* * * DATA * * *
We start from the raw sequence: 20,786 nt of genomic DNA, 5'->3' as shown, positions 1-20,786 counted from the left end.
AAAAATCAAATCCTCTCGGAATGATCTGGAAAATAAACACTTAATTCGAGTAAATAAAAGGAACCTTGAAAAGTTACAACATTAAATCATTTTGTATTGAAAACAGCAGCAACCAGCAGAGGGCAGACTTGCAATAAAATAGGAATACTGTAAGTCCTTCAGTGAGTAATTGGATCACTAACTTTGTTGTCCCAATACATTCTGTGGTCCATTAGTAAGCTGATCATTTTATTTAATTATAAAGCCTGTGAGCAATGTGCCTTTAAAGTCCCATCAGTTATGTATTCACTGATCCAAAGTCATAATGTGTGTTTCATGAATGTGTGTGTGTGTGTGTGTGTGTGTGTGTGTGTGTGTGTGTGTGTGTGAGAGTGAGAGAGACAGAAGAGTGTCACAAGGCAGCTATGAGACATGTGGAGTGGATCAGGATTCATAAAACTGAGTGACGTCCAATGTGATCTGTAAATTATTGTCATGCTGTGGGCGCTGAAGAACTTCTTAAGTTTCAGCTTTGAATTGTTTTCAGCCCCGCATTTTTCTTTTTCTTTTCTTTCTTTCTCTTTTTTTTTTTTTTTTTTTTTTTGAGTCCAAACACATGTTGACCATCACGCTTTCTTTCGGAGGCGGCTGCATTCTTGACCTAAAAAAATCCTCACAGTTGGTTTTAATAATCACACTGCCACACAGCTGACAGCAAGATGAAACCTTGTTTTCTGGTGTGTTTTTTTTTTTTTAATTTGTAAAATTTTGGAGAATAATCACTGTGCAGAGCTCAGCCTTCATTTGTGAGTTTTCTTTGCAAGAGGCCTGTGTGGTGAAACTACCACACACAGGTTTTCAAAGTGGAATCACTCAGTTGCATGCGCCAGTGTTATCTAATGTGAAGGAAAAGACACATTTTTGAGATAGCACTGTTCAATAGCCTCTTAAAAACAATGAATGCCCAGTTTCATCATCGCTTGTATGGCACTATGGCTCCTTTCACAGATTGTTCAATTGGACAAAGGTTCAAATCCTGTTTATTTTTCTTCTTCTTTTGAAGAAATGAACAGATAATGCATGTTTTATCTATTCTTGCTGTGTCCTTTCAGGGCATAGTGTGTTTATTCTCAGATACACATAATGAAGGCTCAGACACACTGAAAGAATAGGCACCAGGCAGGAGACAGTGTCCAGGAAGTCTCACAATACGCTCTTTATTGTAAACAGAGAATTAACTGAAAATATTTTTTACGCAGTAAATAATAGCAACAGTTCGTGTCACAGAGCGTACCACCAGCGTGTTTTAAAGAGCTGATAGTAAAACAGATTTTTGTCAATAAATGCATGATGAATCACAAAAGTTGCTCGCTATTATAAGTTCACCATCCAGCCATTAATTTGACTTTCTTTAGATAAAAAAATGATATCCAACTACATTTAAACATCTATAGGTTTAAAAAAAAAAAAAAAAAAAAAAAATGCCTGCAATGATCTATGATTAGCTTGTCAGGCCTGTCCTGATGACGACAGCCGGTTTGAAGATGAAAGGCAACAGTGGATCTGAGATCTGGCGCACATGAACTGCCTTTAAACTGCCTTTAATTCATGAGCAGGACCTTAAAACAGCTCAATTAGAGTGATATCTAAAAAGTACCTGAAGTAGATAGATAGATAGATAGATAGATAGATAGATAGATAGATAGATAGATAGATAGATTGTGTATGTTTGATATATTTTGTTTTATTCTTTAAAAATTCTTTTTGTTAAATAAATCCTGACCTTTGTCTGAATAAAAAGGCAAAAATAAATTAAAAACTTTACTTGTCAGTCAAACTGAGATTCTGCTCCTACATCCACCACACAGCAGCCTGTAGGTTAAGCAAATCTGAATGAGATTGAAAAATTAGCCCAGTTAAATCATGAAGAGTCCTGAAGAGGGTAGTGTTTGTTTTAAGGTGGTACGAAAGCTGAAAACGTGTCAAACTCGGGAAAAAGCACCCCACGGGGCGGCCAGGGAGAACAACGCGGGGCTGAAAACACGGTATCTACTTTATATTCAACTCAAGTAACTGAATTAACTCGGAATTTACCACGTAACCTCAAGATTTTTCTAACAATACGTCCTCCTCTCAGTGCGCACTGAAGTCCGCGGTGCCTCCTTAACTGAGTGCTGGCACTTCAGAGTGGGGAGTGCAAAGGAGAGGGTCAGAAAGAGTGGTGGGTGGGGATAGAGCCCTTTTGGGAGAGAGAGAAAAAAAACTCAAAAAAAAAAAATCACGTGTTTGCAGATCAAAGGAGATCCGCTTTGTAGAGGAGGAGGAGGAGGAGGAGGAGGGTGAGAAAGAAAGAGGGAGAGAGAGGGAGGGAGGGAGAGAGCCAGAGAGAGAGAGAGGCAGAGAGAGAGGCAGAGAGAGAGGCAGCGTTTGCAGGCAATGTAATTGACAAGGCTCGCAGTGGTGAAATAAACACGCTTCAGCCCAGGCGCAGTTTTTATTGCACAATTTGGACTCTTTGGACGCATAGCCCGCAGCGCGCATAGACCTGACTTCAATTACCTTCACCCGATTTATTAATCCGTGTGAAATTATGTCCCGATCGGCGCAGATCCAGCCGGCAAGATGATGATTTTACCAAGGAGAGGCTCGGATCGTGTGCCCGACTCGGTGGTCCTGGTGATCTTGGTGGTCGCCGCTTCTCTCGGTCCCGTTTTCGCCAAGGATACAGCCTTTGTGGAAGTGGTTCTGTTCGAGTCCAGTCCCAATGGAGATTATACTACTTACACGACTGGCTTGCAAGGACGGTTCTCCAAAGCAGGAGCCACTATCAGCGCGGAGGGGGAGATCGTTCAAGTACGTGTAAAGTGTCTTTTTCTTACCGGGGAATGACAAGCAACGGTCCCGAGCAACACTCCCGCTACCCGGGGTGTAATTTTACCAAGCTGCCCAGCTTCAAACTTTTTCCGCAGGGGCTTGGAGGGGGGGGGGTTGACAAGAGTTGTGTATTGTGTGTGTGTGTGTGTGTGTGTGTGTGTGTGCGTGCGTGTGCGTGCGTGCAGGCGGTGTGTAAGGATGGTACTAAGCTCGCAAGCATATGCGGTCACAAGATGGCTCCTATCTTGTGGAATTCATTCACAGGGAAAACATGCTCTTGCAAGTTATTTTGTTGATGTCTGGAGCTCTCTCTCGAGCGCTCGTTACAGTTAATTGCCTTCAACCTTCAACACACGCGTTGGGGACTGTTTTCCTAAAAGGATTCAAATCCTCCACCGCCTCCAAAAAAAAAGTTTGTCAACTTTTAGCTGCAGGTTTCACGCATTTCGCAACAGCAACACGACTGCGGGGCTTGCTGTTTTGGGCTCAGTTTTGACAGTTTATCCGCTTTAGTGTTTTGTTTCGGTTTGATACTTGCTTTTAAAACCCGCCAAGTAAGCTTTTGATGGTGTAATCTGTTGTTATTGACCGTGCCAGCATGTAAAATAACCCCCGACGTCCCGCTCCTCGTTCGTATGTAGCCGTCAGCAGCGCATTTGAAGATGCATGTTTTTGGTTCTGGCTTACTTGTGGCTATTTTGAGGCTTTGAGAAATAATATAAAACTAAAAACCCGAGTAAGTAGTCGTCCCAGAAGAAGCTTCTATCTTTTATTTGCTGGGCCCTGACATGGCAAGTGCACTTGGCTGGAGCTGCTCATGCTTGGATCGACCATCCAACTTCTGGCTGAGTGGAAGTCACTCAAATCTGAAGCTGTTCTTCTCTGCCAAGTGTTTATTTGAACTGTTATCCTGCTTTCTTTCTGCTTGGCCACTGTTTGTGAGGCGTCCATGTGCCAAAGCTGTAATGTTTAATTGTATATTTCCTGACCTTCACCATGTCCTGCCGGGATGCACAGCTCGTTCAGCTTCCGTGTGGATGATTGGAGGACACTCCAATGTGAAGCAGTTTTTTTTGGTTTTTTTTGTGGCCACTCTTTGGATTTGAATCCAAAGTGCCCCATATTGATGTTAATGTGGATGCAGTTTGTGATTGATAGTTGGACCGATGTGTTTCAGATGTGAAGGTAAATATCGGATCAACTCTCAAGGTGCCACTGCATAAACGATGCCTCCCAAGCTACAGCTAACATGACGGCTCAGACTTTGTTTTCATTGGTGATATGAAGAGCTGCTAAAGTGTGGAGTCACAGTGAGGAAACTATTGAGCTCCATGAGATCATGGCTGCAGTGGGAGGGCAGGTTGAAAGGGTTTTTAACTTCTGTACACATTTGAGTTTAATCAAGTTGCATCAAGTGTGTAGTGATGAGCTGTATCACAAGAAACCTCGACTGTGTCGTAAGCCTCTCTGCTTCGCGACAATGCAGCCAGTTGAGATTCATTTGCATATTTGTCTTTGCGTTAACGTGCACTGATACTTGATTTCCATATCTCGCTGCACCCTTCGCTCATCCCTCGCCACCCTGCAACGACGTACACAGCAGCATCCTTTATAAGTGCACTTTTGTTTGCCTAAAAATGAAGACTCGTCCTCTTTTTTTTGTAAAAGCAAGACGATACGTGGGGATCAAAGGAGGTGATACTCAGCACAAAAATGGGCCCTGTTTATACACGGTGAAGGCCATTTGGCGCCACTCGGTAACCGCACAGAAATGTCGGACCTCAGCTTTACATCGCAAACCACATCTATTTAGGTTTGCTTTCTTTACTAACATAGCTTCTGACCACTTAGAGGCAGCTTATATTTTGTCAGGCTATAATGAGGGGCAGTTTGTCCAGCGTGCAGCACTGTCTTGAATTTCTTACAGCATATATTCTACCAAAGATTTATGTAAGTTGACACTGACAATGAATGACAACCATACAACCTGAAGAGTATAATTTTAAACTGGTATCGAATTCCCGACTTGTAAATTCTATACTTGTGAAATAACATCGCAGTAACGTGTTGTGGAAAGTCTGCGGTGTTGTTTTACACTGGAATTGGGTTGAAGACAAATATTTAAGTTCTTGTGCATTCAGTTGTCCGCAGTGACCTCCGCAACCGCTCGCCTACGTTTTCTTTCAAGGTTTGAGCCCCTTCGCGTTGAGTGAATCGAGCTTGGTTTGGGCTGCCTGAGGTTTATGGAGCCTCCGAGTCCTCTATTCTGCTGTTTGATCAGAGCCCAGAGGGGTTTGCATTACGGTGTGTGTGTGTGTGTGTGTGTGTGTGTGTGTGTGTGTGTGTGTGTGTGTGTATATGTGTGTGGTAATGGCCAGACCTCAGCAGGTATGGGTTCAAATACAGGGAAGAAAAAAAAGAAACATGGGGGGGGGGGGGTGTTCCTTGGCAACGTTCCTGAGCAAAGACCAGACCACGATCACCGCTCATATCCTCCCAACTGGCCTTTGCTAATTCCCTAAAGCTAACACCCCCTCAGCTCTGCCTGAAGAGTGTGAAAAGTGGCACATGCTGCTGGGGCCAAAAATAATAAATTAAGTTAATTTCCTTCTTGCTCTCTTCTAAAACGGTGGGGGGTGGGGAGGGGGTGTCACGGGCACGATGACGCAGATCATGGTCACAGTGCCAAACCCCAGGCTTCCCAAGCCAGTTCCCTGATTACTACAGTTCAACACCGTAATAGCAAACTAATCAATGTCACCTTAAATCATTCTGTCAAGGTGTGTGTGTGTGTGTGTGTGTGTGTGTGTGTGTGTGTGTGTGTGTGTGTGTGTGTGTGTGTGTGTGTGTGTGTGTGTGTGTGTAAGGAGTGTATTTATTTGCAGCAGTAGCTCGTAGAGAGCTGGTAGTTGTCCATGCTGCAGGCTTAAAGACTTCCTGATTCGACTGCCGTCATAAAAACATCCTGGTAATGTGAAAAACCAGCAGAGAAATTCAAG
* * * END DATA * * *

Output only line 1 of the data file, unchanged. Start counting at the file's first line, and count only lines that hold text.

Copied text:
We start from the raw sequence: 20,786 nt of genomic DNA, 5'->3' as shown, positions 1-20,786 counted from the left end.